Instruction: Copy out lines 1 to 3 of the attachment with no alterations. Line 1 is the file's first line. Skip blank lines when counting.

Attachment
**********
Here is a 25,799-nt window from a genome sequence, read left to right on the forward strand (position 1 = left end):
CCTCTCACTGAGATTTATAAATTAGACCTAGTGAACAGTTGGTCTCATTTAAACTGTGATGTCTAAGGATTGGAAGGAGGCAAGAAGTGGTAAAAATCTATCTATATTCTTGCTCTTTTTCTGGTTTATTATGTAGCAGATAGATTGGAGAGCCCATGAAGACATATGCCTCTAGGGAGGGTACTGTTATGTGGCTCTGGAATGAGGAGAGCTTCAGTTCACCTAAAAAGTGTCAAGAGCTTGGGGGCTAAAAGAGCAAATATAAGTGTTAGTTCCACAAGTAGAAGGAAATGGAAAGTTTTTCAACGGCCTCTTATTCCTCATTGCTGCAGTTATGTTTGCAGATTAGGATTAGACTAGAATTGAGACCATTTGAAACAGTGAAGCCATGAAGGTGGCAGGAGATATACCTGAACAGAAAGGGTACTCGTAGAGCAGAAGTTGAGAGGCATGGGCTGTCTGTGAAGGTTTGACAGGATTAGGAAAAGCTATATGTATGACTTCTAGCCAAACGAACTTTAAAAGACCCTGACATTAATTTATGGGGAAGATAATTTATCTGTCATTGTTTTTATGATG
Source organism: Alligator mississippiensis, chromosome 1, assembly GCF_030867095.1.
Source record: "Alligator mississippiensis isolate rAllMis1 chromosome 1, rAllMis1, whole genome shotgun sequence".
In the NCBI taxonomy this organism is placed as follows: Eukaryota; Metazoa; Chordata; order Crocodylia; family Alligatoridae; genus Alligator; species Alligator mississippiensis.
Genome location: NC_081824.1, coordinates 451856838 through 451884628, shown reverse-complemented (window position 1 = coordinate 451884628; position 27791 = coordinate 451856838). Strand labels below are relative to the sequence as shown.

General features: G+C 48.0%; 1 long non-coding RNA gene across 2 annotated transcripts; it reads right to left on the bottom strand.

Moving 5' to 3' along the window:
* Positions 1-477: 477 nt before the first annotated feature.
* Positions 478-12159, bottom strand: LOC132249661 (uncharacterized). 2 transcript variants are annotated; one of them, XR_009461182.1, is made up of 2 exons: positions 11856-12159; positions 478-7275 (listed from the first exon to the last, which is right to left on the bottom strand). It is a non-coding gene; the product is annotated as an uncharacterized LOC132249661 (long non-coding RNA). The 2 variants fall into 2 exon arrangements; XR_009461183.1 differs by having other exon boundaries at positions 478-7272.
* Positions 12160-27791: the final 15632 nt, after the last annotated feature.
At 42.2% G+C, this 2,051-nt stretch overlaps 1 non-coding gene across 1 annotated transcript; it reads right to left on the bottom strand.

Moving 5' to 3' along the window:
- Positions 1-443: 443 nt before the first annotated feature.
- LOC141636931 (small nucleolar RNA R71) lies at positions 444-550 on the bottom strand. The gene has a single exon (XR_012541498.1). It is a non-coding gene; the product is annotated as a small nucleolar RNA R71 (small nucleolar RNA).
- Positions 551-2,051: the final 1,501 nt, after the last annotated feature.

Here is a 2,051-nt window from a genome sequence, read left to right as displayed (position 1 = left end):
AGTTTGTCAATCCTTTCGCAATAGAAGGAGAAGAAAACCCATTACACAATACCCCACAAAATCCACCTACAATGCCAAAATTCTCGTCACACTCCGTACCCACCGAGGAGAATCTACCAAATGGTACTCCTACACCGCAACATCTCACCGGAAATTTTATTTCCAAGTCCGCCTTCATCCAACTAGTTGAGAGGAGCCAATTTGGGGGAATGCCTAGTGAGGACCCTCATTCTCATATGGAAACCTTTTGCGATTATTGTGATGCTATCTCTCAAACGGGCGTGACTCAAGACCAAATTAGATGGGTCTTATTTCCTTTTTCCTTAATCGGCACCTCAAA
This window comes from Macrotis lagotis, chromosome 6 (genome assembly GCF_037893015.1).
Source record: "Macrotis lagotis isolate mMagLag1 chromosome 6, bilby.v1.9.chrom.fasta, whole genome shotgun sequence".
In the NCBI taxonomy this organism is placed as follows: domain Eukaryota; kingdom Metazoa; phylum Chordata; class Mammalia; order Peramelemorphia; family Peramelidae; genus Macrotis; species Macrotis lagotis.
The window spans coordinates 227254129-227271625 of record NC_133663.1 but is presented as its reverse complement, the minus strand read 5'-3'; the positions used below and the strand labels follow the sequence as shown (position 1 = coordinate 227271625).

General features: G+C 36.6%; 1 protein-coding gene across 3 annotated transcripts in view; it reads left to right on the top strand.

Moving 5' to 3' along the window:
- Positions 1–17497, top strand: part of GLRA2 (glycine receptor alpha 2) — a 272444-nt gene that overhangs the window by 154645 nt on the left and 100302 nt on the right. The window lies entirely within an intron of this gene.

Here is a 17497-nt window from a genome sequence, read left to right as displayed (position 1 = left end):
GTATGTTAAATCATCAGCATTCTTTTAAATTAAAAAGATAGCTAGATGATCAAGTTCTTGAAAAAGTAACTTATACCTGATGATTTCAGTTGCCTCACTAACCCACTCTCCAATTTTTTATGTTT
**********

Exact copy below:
Here is a 25,799-nt window from a genome sequence, read left to right on the forward strand (position 1 = left end):
CCTCTCACTGAGATTTATAAATTAGACCTAGTGAACAGTTGGTCTCATTTAAACTGTGATGTCTAAGGATTGGAAGGAGGCAAGAAGTGGTAAAAATCTATCTATATTCTTGCTCTTTTTCTGGTTTATTATGTAGCAGATAGATTGGAGAGCCCATGAAGACATATGCCTCTAGGGAGGGTACTGTTATGTGGCTCTGGAATGAGGAGAGCTTCAGTTCACCTAAAAAGTGTCAAGAGCTTGGGGGCTAAAAGAGCAAATATAAGTGTTAGTTCCACAAGTAGAAGGAAATGGAAAGTTTTTCAACGGCCTCTTATTCCTCATTGCTGCAGTTATGTTTGCAGATTAGGATTAGACTAGAATTGAGACCATTTGAAACAGTGAAGCCATGAAGGTGGCAGGAGATATACCTGAACAGAAAGGGTACTCGTAGAGCAGAAGTTGAGAGGCATGGGCTGTCTGTGAAGGTTTGACAGGATTAGGAAAAGCTATATGTATGACTTCTAGCCAAACGAACTTTAAAAGACCCTGACATTAATTTATGGGGAAGATAATTTATCTGTCATTGTTTTTATGATG
Source organism: Alligator mississippiensis, chromosome 1, assembly GCF_030867095.1.